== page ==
If it doesn’t seem to be changing anything, add a bit more until you start to see a positive change. But, if you suddenly have follows who are behind your lead, falling, or have a collapsing frame – STOP. Talk to a teacher or a practice partner. Something is probably off in your precision (how you are leading the movement) as opposed to how heavy your lead is.
The Holy Grail: Body Language
The key to adjusting your lead effectively is to be able to read your partner’s body language. The better you become at assessing where something is going wrong, the better able you will be to fix yourself.
Some leaders are decent at this naturally. They have a gift for assessing how much heaviness a particular follow likes in their lead, or telling the difference between a movement that is too difficult vs. simply missed.
If it’s not natural for you, err on the side of gentleness. But, conquer the fear of becoming ‘too rough’.
In the time I have been teaching, I have rarely seen a non-existent leader with too much confidence in what they are doing. Usually, they are on the overcautious side, and assume that most things that go wrong are ‘their fault’. They’re also often frustrated that they can’t seem to get anyone to do anything.
On the contrasting side, rough leaders are typically very confident in their lead. They tend to assume that it is a follower missing a lead that is causing something to fail. It’s not that they want to hurt their follower or to be rough, but they’re typically much more prone to feeling they’ve ‘got it’.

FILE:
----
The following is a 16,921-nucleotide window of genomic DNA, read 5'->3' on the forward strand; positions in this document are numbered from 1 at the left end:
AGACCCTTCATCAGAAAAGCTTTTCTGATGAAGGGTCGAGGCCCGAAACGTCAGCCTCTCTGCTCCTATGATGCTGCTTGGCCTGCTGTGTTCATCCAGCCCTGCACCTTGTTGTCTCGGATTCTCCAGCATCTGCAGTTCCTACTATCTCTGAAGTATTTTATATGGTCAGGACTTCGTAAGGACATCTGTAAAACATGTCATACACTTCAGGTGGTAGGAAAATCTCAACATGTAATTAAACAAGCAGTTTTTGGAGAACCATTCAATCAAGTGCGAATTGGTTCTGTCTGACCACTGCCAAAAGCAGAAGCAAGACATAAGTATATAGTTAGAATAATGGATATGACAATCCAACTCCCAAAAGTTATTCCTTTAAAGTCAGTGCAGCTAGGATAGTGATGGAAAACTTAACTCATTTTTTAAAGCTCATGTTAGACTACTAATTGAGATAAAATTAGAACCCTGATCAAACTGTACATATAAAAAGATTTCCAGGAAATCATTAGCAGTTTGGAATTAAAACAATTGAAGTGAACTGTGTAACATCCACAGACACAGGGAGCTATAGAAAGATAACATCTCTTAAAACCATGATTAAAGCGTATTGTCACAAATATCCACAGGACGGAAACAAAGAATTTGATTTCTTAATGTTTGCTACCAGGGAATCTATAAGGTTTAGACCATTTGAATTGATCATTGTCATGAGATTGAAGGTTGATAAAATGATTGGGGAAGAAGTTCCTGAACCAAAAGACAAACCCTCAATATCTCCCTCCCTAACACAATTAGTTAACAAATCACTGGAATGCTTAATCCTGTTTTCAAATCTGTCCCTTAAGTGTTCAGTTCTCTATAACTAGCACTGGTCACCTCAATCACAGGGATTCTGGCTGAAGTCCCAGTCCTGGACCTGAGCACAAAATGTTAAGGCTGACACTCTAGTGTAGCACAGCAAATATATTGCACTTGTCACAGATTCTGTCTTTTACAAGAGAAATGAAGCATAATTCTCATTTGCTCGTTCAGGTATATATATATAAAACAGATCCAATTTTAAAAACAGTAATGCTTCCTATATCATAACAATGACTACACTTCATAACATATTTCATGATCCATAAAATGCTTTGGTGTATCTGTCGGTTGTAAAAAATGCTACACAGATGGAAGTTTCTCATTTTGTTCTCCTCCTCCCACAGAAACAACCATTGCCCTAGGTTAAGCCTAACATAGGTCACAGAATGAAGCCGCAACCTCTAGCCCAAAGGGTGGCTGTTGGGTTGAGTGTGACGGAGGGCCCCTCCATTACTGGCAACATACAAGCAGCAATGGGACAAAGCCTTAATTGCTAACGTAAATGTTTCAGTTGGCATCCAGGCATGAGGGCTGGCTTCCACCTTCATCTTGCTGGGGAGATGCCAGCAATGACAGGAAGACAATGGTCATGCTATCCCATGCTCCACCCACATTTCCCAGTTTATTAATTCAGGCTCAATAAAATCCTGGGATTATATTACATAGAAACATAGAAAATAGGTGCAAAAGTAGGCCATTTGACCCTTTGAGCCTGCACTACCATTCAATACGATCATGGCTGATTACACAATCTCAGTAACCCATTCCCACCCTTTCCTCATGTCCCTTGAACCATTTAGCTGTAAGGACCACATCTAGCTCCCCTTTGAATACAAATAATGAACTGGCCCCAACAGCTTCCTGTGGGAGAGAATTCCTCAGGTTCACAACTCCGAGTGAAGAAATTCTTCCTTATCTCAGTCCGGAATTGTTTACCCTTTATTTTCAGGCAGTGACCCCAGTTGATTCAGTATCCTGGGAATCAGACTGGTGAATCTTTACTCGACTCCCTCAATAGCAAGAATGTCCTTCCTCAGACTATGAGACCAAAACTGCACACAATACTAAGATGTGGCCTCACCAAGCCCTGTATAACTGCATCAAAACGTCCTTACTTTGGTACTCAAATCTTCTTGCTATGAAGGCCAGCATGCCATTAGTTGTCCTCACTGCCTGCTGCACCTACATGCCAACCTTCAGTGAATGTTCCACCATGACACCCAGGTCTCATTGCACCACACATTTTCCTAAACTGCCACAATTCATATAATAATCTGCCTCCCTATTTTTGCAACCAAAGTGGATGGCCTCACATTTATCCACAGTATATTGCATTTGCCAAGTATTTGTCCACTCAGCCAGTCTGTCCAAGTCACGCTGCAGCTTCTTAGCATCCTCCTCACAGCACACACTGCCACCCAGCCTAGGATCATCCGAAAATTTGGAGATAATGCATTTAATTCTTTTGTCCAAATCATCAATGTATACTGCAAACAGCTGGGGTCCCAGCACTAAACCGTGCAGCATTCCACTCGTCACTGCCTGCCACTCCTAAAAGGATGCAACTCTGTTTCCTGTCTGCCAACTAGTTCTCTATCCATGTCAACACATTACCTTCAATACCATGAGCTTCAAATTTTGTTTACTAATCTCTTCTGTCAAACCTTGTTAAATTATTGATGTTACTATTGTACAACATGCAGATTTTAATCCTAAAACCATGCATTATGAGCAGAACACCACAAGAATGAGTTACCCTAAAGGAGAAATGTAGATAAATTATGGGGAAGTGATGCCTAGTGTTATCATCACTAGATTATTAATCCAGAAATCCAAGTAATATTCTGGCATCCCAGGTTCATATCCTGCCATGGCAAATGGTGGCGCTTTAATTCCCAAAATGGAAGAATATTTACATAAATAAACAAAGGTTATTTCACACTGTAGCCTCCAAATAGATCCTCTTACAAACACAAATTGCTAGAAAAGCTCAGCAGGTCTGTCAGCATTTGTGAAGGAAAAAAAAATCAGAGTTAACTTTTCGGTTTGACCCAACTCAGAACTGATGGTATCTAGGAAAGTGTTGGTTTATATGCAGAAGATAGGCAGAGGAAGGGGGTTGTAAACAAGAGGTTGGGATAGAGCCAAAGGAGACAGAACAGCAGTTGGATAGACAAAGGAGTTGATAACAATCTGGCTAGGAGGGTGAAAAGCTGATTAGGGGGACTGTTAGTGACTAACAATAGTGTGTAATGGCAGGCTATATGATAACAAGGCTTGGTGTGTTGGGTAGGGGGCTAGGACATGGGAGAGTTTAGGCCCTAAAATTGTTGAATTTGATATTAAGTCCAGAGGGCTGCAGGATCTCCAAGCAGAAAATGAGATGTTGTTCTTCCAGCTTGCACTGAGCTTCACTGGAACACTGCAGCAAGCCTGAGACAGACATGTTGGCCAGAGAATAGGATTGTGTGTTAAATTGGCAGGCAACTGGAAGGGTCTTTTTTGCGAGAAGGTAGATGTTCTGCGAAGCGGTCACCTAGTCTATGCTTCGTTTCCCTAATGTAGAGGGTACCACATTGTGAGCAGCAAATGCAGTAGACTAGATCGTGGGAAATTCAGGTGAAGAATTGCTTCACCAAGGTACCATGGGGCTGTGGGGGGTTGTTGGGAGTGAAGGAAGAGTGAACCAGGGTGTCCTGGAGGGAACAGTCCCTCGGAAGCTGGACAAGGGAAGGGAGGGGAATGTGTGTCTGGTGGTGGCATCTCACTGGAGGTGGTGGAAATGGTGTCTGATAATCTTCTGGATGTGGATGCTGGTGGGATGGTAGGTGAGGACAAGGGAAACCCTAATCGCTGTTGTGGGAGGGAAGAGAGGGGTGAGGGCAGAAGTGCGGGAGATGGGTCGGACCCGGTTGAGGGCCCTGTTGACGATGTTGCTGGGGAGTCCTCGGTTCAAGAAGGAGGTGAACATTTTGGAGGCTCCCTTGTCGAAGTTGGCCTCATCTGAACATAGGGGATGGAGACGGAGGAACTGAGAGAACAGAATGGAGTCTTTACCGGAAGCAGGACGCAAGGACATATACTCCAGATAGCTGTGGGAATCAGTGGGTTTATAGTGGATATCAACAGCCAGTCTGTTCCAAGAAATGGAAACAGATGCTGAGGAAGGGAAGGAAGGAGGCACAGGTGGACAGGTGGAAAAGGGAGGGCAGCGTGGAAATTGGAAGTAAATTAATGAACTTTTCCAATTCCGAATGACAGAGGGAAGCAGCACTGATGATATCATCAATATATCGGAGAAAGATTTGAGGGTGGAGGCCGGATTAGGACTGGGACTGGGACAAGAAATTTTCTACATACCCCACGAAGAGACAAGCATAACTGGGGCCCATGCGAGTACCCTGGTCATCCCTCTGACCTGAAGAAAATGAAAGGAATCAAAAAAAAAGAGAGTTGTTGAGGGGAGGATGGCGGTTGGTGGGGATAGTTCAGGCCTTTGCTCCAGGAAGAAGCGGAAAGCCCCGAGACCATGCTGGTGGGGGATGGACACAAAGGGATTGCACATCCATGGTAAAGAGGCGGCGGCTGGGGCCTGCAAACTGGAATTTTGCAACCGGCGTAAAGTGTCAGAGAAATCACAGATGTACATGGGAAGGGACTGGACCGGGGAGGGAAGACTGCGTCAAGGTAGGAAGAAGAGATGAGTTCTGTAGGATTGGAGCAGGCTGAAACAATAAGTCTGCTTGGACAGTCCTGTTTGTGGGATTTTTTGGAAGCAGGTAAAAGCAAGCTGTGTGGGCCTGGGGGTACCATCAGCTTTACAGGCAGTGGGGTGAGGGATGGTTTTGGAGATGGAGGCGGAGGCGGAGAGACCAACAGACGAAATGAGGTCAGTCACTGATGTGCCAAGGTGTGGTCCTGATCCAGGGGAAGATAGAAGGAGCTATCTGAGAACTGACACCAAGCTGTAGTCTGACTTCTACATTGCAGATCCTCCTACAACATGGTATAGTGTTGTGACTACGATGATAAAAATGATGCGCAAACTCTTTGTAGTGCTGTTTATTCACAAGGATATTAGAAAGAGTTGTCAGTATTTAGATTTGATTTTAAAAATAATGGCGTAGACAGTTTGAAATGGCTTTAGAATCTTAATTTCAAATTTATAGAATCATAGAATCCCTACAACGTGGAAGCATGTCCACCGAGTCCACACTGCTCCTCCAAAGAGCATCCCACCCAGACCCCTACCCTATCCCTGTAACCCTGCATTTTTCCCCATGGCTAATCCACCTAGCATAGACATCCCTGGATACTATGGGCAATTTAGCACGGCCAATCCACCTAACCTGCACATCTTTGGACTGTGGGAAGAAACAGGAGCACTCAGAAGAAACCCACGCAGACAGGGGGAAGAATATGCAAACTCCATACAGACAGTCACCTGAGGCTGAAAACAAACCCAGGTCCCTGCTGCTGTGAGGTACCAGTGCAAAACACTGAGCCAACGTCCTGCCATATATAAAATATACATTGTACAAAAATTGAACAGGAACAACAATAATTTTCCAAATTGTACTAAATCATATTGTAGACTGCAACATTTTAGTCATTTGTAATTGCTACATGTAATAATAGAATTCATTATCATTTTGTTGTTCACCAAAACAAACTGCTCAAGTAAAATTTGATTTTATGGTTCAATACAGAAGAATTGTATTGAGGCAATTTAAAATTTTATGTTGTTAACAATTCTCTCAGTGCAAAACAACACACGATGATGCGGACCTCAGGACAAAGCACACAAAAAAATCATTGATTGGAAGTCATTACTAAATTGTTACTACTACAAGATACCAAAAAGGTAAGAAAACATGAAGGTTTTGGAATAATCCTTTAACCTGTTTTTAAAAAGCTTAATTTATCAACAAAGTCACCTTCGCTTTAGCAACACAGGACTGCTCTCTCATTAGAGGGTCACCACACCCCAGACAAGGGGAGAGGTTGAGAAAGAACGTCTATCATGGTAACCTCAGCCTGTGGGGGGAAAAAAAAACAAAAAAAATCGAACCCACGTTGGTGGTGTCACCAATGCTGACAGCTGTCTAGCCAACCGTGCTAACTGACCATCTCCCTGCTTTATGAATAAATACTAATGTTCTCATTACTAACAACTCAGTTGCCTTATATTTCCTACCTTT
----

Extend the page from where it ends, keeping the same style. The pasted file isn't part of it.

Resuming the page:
While there are exceptions to every rule, keep this in mind when you are finding your way.
I’m sure all the followers agree with me that we are thrilled that non-existent leaders are so concerned about our well-being and safety. But, we’d really love to pass the role of ‘leader’ back to you – so that we can get back to that lovely, floating feeling of following.
Another nice article, that nice complements the previous one on ‘Strong’ leaders.
I suspect that the majority of ‘weak’ (not soft) leading comes from uncertainty, where the leader has only a fuzzy intention of what goes where and when. In a teaching situation I find that it helps if a dancer can dance the figures they want to use: 1) by themselves, and 2) from both the leader and the follower positions. (I generally start everyone with learning the follower’s part first, as I visually and verbally lead them through it.)
I have this problem of not give clear leading, especially when indicating body isolations. Often it comes from not flowing and having no idea what to do next. Then I need to stop and it helps a lot if the follower knows the notion of the stop but a lot of followers don’t.
Often weak leads simply need more dance time and experience. They don’t have the trained nerves and precise muscle functions that come with regular training and with lacking these they can’t define a good lead movement due to their less precision in movement and timing. So doing regular movement drills are important and getting an occasional private lesson to identify your next big issue to correct is important. Do dance with better follows, if you don’t understand a movement, they will do the timing and positioning well and paying attention to this will be instructive.
Don’t worry about being new to dancing, all good dancers had to make the journey and put in the time. Our primary concern is that you have fun dancing and come back next week!